Back in 1994 I joined the team that was building the “online” component of Windows 95 — a competitor to America Online that eventually became known as MSN. None of us really knew what we were doing, but trusted we could figure it out along the way, a state of mind my then-boss Jeff Lill immortalized with the following shirt:
As it turns out, this has been kind of a repeating theme for me — one of the best things about writing software is that it applies to everything, so there’s an endless supply of new problems to explore.
Cut to my new home at Adaptive Biotechnologies — a company that has developed insanely awesome new techniques to measure and quantify the adaptive immune system. Our tools isolate the sections of T-Cell and B-Cell DNA that bind to specific antigens, amplify and sequence those fragments using next-generation sequencing machines, error-correct and normalize the data, and finally make it available to researchers and clinicians for custom online analysis.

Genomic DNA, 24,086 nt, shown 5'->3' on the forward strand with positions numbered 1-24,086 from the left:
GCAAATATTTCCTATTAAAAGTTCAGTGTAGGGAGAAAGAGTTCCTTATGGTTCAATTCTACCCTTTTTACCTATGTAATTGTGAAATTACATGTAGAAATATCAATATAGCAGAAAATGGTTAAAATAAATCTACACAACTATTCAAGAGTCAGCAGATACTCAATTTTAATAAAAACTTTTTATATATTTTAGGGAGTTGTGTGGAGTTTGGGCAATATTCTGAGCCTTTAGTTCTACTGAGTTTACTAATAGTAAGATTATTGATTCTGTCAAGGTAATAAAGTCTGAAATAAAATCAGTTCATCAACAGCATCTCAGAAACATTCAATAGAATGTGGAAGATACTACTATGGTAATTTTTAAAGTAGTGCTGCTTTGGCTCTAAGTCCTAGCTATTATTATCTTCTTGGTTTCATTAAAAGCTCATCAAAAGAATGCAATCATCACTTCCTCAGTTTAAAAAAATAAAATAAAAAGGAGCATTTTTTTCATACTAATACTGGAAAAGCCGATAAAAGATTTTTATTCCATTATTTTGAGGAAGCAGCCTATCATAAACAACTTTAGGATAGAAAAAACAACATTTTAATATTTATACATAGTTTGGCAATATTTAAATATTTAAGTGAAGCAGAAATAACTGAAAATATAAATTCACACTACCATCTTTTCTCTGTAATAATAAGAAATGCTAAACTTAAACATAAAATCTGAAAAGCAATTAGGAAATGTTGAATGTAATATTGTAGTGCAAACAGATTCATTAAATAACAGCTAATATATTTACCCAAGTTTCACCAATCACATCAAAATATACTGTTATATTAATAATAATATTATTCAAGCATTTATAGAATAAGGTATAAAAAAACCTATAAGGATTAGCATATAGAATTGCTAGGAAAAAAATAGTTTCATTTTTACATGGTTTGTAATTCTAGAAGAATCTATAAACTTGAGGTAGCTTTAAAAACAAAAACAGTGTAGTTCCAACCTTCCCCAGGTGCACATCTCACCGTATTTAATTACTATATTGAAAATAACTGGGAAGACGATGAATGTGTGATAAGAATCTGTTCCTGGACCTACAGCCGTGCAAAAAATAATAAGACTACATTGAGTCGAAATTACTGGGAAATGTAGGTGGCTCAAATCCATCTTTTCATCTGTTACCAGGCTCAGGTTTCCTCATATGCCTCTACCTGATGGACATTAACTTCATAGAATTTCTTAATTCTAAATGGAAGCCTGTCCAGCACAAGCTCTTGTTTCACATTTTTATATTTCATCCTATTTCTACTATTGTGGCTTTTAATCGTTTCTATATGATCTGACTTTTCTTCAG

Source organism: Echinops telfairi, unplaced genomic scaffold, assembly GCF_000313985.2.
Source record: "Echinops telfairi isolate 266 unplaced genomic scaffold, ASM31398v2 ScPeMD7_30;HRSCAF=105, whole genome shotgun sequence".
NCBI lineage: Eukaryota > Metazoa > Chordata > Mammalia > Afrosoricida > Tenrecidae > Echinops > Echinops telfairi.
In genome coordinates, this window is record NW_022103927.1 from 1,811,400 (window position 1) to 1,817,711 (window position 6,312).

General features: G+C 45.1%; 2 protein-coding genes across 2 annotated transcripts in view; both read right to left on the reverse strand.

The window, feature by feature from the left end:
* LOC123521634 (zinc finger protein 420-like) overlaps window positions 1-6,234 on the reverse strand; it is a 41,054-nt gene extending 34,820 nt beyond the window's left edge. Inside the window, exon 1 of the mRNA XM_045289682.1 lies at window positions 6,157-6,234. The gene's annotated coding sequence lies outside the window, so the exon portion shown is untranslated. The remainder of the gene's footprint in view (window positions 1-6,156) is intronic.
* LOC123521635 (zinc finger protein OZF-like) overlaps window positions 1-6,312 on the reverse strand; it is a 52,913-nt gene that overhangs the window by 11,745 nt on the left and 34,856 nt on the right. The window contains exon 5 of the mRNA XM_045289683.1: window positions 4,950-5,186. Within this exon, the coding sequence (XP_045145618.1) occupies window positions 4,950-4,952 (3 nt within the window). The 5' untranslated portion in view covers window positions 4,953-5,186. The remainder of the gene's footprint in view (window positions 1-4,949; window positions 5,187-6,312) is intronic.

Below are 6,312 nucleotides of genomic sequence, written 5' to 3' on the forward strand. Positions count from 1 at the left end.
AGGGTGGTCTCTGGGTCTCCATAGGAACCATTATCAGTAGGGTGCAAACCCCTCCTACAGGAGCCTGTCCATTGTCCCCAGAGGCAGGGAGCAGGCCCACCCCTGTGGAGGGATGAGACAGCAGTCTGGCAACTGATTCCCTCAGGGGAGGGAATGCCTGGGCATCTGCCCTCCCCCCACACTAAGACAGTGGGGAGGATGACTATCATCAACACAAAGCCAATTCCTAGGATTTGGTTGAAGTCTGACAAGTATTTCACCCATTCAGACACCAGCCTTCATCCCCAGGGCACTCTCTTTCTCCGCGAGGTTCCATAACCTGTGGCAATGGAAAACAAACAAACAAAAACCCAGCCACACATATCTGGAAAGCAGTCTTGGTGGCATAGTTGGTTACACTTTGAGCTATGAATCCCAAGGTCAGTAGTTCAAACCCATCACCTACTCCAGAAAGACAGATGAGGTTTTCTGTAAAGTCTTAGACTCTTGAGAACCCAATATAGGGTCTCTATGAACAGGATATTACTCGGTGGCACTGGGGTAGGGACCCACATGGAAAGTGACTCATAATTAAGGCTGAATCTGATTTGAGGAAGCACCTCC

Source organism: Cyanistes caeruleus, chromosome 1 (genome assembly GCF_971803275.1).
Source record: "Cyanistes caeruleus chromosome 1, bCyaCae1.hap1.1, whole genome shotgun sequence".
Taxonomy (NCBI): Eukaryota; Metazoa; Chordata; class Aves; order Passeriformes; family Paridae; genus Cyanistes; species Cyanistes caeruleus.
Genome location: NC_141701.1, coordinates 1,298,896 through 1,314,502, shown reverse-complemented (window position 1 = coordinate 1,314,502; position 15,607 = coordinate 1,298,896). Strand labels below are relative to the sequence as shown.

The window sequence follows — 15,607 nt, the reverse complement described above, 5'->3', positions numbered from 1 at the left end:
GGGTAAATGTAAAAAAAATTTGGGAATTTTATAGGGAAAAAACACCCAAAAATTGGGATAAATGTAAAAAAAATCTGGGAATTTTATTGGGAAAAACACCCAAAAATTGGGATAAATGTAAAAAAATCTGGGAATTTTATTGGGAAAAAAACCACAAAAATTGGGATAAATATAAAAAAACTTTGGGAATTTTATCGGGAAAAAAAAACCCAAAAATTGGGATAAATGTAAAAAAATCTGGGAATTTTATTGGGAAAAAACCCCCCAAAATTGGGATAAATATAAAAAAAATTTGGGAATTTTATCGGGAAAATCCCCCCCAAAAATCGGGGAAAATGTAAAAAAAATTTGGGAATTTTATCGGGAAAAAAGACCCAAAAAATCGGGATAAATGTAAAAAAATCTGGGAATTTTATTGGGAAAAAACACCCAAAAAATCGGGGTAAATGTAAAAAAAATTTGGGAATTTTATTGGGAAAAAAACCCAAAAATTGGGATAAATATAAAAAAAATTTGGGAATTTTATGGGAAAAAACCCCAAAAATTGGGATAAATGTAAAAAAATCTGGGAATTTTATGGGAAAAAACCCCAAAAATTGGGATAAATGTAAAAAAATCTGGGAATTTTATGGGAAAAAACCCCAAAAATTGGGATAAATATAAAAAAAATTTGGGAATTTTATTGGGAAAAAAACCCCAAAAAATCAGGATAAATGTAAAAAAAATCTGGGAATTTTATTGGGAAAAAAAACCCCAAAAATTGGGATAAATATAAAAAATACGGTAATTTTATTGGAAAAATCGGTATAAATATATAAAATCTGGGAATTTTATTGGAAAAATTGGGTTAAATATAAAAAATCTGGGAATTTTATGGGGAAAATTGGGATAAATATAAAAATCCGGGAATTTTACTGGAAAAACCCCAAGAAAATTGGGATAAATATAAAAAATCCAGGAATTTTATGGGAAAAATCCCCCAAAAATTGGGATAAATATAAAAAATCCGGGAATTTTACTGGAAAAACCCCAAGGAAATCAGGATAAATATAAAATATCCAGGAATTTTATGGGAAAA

The resulting picture of the immune system is many, many times more granular than anything the world has seen before … which opens up the door to some pretty amazing applications. For example, our clonoSEQ diagnostic tool can monitor residual disease in post-treatment cancer patients far more accurately than traditional approaches — and that can save real lives.
The team at Adaptive also believes that software has to be a key differentiator for the company. There is a metric ton of additional value we can create on top of the raw data, from better error-correction at the front of the process to new ways of analyzing and sharing data at the end. It’s a wide open world — and the most exciting problem I’ve attacked in a long time. I may be a biology newbie, but hey, how hard can it be, right?
Anyways — the point of this new blog is to share some of the great things I’m learning here at Adaptive. There’ll be some biology-for-dummies, conversations about software challenges both unique to and shared across industries, and when it makes sense a bit of personal anecdote as well.